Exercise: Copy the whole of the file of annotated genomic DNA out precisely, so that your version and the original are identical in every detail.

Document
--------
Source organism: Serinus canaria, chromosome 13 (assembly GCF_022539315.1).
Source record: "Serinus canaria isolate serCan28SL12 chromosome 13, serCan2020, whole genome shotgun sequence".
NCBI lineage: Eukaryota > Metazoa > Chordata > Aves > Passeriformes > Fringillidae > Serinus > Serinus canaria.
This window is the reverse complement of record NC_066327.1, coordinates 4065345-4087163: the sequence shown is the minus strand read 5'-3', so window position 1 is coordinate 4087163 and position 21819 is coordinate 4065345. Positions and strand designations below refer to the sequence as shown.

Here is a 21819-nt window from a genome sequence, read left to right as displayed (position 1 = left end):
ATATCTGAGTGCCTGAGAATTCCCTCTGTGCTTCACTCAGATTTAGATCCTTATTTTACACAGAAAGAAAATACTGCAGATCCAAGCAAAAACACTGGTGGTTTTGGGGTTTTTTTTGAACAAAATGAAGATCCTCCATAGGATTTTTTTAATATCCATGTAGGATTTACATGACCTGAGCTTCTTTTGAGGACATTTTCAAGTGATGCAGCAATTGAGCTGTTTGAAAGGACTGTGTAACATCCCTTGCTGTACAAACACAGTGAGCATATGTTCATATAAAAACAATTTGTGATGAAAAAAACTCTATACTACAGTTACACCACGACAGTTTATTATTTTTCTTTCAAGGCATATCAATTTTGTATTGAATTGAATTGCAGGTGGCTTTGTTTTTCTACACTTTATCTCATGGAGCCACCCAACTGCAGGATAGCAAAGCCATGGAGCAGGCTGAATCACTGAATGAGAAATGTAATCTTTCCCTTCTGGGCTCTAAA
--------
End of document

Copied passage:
Source organism: Serinus canaria, chromosome 13 (assembly GCF_022539315.1).
Source record: "Serinus canaria isolate serCan28SL12 chromosome 13, serCan2020, whole genome shotgun sequence".
NCBI lineage: Eukaryota > Metazoa > Chordata > Aves > Passeriformes > Fringillidae > Serinus > Serinus canaria.
This window is the reverse complement of record NC_066327.1, coordinates 4065345-4087163: the sequence shown is the minus strand read 5'-3', so window position 1 is coordinate 4087163 and position 21819 is coordinate 4065345. Positions and strand designations below refer to the sequence as shown.

Here is a 21819-nt window from a genome sequence, read left to right as displayed (position 1 = left end):
ATATCTGAGTGCCTGAGAATTCCCTCTGTGCTTCACTCAGATTTAGATCCTTATTTTACACAGAAAGAAAATACTGCAGATCCAAGCAAAAACACTGGTGGTTTTGGGGTTTTTTTTGAACAAAATGAAGATCCTCCATAGGATTTTTTTAATATCCATGTAGGATTTACATGACCTGAGCTTCTTTTGAGGACATTTTCAAGTGATGCAGCAATTGAGCTGTTTGAAAGGACTGTGTAACATCCCTTGCTGTACAAACACAGTGAGCATATGTTCATATAAAAACAATTTGTGATGAAAAAAACTCTATACTACAGTTACACCACGACAGTTTATTATTTTTCTTTCAAGGCATATCAATTTTGTATTGAATTGAATTGCAGGTGGCTTTGTTTTTCTACACTTTATCTCATGGAGCCACCCAACTGCAGGATAGCAAAGCCATGGAGCAGGCTGAATCACTGAATGAGAAATGTAATCTTTCCCTTCTGGGCTCTAAA